Budget & Appropriations
Democrats Pan White House’s $46B Coronavirus Aid Request: House Democrats were quick to dismiss the Trump administration's new $45.8 billion supplemental appropriations request for the ongoing COVID-19 response, sent up to Capitol Hill last Tuesday night.
Trump Administration Advises Delaying All 'Nonessential' Medical Procedures: Officials last Wednesday urged Americans and health care providers to delay elective procedures across the country to ensure medical supplies go where they are most needed. (The Hill)
President Trump Expands Telehealth Benefits for Medicare Beneficiaries During COVID-19 Outbreak: The Trump Administration last Tuesday announced expanded Medicare telehealth coverage that will enable beneficiaries to receive a wider range of healthcare services from their doctors without having to travel to a healthcare facility. Beginning on March 6, 2020, Medicare—administered by the Centers for Medicare & Medicaid Services (CMS)—will temporarily pay clinicians to provide telehealth services for beneficiaries residing across the entire country. (CMS Press Release)
HHS and States Relax Telehealth Licensing Rules for Healthcare Professionals Amid COVID-19 Emergency: HHS has finalized licensure waivers that would permit physicians participating in Federal health care programs to receive payment for telemedicine services in states where they do not hold a license during the coronavirus (COVID-19) emergency. The waivers were published on March 15, with a retroactive effect back to March 1. (JD Supra)
Schumer Urges Trump to Invoke Defense Production Act to Rush Medical Equipment to Providers: Senate Minority Leader Chuck Schumer urged President Trump by phone last Friday morning to use the Defense Production Act to "get ventilators and other important medical equipment to those who need it," a Schumer spokesman said Friday morning. (Politico)
Will Trump Be Able to Get Emergency Medical Supplies Fast Enough?: Though President Trump invoked the Defense Production Act this past Wednesday, don't expect new masks, ventilators, gloves and goggles to show up in the field right away. The Trump administration has yet to complete a comprehensive assessment, despite weeks of discussion about using the act to help prevent the medical system from being overrun, according to current and former administration officials. Even Trump said on Wednesday that he's in no hurry to order the supplies. (Politico)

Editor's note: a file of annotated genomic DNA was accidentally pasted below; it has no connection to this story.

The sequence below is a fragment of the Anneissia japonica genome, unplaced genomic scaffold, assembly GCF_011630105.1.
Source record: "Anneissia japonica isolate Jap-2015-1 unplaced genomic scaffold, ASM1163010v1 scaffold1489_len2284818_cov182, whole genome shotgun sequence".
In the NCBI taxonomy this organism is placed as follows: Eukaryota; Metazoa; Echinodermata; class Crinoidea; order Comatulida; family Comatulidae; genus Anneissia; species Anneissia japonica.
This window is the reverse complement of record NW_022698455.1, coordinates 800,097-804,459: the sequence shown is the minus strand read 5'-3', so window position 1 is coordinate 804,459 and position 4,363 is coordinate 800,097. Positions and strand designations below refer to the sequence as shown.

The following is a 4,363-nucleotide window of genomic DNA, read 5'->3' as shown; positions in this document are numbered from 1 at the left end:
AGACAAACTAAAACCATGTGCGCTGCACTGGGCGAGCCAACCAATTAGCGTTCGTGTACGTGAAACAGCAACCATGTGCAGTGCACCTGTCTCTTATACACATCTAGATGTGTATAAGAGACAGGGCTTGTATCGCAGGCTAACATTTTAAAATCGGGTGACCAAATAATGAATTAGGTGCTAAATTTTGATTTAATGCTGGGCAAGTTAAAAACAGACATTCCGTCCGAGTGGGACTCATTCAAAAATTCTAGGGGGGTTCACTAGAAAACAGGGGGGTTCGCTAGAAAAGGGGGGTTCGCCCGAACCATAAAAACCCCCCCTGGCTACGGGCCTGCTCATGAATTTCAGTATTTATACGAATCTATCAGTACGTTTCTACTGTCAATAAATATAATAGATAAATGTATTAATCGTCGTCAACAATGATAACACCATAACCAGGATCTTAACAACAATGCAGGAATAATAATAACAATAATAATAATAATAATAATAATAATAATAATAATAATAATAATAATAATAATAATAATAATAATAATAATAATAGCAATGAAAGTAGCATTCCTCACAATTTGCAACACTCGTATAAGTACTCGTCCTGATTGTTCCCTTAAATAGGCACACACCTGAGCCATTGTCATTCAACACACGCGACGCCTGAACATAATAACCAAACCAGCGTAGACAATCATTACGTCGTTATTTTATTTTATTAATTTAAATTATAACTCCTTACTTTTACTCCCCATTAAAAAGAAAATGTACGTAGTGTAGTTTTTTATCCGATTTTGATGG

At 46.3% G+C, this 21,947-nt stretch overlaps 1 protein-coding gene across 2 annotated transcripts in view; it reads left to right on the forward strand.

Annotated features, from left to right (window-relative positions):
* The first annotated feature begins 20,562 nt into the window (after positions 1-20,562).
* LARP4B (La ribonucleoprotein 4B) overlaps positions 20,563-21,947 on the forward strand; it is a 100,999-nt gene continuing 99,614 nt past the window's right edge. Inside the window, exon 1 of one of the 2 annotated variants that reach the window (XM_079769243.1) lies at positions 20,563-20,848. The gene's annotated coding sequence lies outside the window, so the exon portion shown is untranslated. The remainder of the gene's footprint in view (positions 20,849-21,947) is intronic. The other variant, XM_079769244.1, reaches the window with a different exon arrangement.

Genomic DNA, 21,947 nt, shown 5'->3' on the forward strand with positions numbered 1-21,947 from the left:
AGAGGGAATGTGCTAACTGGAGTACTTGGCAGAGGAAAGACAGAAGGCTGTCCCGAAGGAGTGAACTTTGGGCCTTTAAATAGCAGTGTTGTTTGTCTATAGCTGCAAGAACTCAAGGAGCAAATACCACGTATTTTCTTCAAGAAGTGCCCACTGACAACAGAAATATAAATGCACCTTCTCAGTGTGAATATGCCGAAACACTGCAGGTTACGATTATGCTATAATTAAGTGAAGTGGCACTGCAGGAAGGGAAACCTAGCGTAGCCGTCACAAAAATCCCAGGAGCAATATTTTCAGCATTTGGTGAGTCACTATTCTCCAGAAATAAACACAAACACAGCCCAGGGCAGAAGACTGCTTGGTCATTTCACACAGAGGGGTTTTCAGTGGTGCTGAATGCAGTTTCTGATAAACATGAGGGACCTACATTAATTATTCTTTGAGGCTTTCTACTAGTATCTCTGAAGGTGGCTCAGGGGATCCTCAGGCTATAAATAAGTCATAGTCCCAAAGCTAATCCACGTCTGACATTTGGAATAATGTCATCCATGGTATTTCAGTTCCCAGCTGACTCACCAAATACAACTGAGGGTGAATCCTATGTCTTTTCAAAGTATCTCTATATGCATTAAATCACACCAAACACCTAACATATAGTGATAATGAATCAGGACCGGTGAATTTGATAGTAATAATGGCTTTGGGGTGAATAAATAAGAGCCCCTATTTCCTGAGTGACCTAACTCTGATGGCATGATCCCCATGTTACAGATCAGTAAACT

Defense Sec. Mark Esper on Mobilizing the US Military to Fight COVID-19: The US military is gearing up to fight the novel coronavirus, which is spreading rapidly across the US Plans include deployment of hospital ships as overflow for hospitals, allocation of critical medical supplies and research in military labs on development of treatment and a vaccine. PBS spoke with Defense Secretary Mark Esper about these efforts and keeping service members safe. (PBS)
DOJ Seeks New Emergency Powers Amid Coronavirus Pandemic: The Justice Department has quietly asked Congress for the ability to ask chief judges to detain people indefinitely without trial during emergencies — part of a push for new powers that comes as the coronavirus spreads through the United States. (Politico)
Labor and Workforce
Labor Department Asked States to Delay Releasing Increased Unemployment Numbers: The Trump administration asked state labor officials to delay releasing exact numbers for increased unemployment claims. “States should not provide numeric values to the public,” Gay Gilbert, the administrator of Labor Department’s Office of Employment Insurance, wrote in a memo last Wednesday. (The Hill)
Coal Industry Asks for Financially Beneficial Rollbacks Amid Coronavirus: Coal companies are looking to the White House and Congress to roll back a number of fees paid by mining companies, arguing the coronavirus will exacerbate difficult financial times for the struggling industry. (The Hill)
Energy Regulators Disagree on Whether to Delay Actions Amid Coronavirus: One commissioner on the Federal Energy Regulatory Commission (FERC) has proposed delaying certain regulatory actions amid the global coronavirus outbreak. The commission’s chairman, however, is cool to the idea. (The Hill)
Dept. of Ed
Education Dept. Says Borrowers Can Now Pause Student Loan Payments Amid Pandemic: DeVos said this pause, coupled with the suspension of interest on student loans President Donald Trump announced last week, would allow borrowers to be “focused on staying safe and healthy” and “not worrying about their student loan balance growing.” (CNBC)
US-China Relationship Worsens Over Coronavirus: President Trump is blaming China for the coronavirus pandemic threatening lives and the economy in the United States, further testing a relationship with Beijing already stressed by a trade war. (The Hill)
Senate’s Bill Would Give Airlines $58B in Loans: Senate Republicans proposed a relief package Thursday that would give airlines the $58 billion bailout they asked for — only all in loans and loan guarantees, with no grants. Passenger airlines would get $50 billion, cargo airlines would get $8 billion, and “other eligible entities” would get $150 billion. They’d have to keep serving any route DOT asked them to, with special attention to rural routes, and they would be banned from raising executive pay — for two years. (Politico)
Airlines’ Historic Rout Deepens as They Plead for Billions in Government Aid, Slash Costs Amid Coronavirus: Delta Air Lines said last Wednesday that it plans to cut its flying by an unprecedented 70%, on a year-over-year basis, after March revenue fell nearly $2 billion short of the same month last year as bookings drop and cancellations pile up. (CNBC)
COVID-19: Amtrak Implements Measures to Limit Spread: US-based passenger railway service Amtrak has taken steps to limit the spread of the coronavirus (COVID-19) on its trains and has reduced some of its services. (Railway Technology)
Coronavirus – Impact on the Transportation Sector: The National Journal developed a helpful presentation on the impact of COVID-19 on the airline and rail industries, the Trump administration’s travel restrictions related to the virus, and the effects of the virus on energy consumption. (National Journal)